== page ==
Aethionema retsina

Where is it found ?

This species is only known to occur on the island of Skiros and on the northern part of Skiropoula, a satellite islet located approximately 4 km southwest of Skiros. As concerns Skiros, three populations (represented by 51 mature individuals in total) are known, and the plants are localised on the steep NE-facing limestone cliffs of Mt. Kochilas and at Cape Korakia. At Skiropoula there is one subpopulation, whose size has not been recently assessed. Aethionema retsina is mostly found within 0.5 km of the seashore and grows in small crevices and shady habitats located between 10 and 200 m a.s.l. (habitat code 6.2: Inland cliffs, rock pavements and outcrops).

How to recognise it ?

A. retsina is a shrubby perennial that forms cushions up to 20 cm tall and 40 cm wide. Its woody base can be up to 20 cm thick (i.e. as thick as the length of the shoots). The base of the plants produces several shoots per year and the plants bear smooth, broad, somewhat fleshy leaves 10-15 mm long and rounded at the end. Each young shoot usually bears at its upper end an inflorescence of 25-50 slightly asymmetric white flowers. The petals are up to 3.5 mm long and have a purplish tinge when young. The fruits are flat capsules less than twice as long as wide, called silicles. They are framed by a notched wing from which the style sticks out. Each fruit only contains one lens-shaped seed.

Interesting facts

This species was only discovered in 1969 and published in 1973. It is typical to a particular litho-halophilous plant community adapted to grow in the rocky cracks of seashore cliffs. The fleshy habit of the plant is an ecological adaptation to salt spray and a common trait for many coastal plants. Several cross-breeding experiments between A. retsina and other Brassicaceae of high agricultural importance, such as cabbage, canola and mustard, have already been carried out. These experiments aim at the genetic improvement of crop species by transferring some interesting traits found in Aethionema retsina (e.g. salt tolerance and drought resistance). Mature individuals produce numerous seeds, which germinate easily and at high percentage between 10 and 20 °C. The name of the species originates from the name of a traditional Greek wine (retsina): it seems that the botanists who discovered the species were ‘inspired’ by the bottle that was used to carry the original plant sample.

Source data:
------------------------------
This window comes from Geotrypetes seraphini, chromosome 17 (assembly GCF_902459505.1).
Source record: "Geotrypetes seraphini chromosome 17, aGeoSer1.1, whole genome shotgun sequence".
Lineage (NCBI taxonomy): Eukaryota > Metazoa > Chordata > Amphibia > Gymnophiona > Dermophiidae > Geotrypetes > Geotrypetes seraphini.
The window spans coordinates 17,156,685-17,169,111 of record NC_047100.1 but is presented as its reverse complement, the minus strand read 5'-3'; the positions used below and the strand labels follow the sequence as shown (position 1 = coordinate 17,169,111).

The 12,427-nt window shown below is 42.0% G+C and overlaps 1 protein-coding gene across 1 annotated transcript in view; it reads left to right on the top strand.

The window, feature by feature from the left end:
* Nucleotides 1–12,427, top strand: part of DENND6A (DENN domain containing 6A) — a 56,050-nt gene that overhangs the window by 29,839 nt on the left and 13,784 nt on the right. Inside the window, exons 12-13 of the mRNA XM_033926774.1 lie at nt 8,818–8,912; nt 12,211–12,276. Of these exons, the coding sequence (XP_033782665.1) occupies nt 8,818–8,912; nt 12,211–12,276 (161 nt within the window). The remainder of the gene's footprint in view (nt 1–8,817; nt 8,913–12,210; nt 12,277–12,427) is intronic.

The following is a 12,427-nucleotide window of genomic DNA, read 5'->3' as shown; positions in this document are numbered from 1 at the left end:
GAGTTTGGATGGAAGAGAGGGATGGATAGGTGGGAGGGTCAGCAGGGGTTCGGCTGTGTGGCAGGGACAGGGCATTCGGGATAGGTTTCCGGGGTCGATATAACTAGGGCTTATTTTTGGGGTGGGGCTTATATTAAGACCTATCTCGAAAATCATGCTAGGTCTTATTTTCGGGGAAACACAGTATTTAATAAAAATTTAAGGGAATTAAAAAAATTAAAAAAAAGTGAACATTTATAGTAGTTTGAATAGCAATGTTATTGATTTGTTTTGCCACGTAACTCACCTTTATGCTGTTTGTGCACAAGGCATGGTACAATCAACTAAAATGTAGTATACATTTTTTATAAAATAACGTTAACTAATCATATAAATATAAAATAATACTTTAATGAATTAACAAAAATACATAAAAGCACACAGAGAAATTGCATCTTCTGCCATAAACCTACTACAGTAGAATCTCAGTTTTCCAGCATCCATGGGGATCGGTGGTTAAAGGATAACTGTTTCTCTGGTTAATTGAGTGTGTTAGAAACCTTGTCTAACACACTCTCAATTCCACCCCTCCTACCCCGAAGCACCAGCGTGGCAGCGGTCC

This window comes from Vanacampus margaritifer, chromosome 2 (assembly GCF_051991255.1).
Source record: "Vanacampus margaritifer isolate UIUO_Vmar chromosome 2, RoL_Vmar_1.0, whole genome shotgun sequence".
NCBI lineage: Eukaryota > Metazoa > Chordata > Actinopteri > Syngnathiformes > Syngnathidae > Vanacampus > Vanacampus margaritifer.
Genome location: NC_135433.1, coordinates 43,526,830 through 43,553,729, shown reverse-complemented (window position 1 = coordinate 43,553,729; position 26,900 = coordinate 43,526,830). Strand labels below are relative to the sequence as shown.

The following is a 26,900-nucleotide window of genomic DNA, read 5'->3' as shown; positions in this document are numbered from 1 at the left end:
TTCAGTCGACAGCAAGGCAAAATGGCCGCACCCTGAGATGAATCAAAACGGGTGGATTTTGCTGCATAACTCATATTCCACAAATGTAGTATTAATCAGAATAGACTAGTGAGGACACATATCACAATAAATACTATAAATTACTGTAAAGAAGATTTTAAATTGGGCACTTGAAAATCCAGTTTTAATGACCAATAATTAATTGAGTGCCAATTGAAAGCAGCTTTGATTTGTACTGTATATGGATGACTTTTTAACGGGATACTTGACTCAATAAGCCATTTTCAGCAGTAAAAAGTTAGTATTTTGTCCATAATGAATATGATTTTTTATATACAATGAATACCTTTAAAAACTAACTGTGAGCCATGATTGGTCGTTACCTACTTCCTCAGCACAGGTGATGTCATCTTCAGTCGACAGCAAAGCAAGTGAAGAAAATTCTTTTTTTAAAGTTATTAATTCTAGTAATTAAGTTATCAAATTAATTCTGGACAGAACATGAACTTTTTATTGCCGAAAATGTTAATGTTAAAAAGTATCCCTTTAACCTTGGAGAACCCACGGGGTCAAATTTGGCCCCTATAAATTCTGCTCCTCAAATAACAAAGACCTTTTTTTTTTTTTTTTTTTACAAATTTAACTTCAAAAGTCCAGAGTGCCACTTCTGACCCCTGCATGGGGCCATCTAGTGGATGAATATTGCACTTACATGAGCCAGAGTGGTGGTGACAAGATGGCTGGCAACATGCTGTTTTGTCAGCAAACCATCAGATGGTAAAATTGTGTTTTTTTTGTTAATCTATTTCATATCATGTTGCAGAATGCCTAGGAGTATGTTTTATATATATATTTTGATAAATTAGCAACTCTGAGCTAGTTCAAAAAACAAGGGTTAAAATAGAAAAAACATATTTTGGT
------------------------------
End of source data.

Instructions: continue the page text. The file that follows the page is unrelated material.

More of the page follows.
Why is it threatened ?

This species has been categorized as CR (Critically Endangered) according to IUCN Red List Criteria B1ab(iii,v)+2ab(iii,v). This is because the area of occurrence of the species is extremely small and fragmented, and prone to severe grazing pressure due to the increasing numbers of goats which severely damage plants during their flowering and fruiting stages.

When using a 2×2 km grid, AOO and EOO are 12 and approximately 40 km2; if a 1×1 km grid is used, as for the Greek Red Data Book, then the AOO is no more than 8 km2.

Due to the small size of the islands, shepherds do not need to fence the territory to keep their herds together, hence goats have free access everywhere. Like all plants with no effective grazing protection (poison, spines, etc.) A. retsina is selectively eaten by goats because of its high nutritional value. Another potential threat is represented by limestone quarrying (threat 3.2: Mining and Quarrying), and other works such as the construction of new roads (threat 4.1: Road and railroads) and wind farms (threat 3.3: Renewable energy); in fact, the construction of a massive wind farm consisting of 111 turbines on Mt. Kochilas was stopped by conservationists and the local community in 2013. A. retsina is threatened with grazing, browsing and trampling damages due to local sheep and goat herds (threat 2.3.2: Small-holder grazing, ranching or farming).